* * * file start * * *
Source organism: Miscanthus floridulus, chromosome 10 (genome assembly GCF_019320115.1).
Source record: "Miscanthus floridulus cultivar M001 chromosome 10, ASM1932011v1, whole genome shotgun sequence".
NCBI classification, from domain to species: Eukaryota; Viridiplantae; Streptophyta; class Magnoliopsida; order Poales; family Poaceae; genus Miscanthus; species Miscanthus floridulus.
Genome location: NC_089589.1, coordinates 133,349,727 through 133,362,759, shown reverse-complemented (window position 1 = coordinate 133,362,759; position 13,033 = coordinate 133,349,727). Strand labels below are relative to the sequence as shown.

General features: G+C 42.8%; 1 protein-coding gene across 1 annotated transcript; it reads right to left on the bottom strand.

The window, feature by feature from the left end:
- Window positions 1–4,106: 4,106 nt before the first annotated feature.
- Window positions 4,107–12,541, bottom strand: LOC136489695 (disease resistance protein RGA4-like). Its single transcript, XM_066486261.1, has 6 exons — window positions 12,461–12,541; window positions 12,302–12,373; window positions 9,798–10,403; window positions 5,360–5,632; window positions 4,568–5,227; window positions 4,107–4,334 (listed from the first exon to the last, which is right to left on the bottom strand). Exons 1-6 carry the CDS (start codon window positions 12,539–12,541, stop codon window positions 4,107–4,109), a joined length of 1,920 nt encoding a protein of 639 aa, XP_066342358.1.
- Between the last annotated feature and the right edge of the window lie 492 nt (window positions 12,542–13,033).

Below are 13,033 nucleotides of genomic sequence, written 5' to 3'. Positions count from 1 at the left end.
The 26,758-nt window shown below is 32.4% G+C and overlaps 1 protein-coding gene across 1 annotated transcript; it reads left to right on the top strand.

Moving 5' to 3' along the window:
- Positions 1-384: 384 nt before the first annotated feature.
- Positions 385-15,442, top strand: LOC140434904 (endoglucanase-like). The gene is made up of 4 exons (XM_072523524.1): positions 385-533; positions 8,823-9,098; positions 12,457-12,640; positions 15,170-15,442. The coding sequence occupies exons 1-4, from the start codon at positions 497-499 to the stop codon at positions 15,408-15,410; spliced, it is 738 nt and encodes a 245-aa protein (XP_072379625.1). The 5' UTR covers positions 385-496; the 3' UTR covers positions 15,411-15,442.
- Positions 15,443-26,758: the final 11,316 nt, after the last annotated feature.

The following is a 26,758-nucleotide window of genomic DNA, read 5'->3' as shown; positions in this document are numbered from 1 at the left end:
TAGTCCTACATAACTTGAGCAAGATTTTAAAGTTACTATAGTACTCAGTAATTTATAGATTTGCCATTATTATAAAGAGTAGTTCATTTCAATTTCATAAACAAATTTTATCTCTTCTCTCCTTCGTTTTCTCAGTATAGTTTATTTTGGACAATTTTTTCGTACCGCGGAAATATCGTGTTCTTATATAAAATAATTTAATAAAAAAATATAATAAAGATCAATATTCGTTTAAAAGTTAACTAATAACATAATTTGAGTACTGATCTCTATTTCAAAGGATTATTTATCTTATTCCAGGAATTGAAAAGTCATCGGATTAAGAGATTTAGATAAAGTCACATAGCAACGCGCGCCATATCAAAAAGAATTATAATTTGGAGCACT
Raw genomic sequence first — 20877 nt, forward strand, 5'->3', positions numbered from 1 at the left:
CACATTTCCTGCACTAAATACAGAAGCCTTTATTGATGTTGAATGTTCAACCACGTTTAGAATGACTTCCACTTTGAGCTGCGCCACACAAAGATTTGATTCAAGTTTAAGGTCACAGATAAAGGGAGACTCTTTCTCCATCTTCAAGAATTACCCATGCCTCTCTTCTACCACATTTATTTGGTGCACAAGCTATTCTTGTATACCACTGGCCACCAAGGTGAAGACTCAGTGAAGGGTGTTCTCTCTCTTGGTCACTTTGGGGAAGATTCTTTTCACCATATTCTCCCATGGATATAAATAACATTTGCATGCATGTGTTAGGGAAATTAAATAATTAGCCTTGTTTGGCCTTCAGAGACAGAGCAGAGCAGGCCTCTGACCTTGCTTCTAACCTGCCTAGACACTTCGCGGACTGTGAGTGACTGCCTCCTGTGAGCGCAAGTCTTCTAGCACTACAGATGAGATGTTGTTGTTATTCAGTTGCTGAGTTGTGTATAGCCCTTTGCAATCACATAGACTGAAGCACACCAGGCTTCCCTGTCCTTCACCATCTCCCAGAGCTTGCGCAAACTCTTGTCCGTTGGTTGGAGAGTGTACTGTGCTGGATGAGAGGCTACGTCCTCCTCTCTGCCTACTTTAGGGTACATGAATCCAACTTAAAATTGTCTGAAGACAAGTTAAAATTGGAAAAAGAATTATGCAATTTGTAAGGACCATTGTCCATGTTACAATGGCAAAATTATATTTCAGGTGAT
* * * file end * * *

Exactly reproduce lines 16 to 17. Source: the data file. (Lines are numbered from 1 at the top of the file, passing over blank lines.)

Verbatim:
The following is a 26,758-nucleotide window of genomic DNA, read 5'->3' as shown; positions in this document are numbered from 1 at the left end:
TAGTCCTACATAACTTGAGCAAGATTTTAAAGTTACTATAGTACTCAGTAATTTATAGATTTGCCATTATTATAAAGAGTAGTTCATTTCAATTTCATAAACAAATTTTATCTCTTCTCTCCTTCGTTTTCTCAGTATAGTTTATTTTGGACAATTTTTTCGTACCGCGGAAATATCGTGTTCTTATATAAAATAATTTAATAAAAAAATATAATAAAGATCAATATTCGTTTAAAAGTTAACTAATAACATAATTTGAGTACTGATCTCTATTTCAAAGGATTATTTATCTTATTCCAGGAATTGAAAAGTCATCGGATTAAGAGATTTAGATAAAGTCACATAGCAACGCGCGCCATATCAAAAAGAATTATAATTTGGAGCACT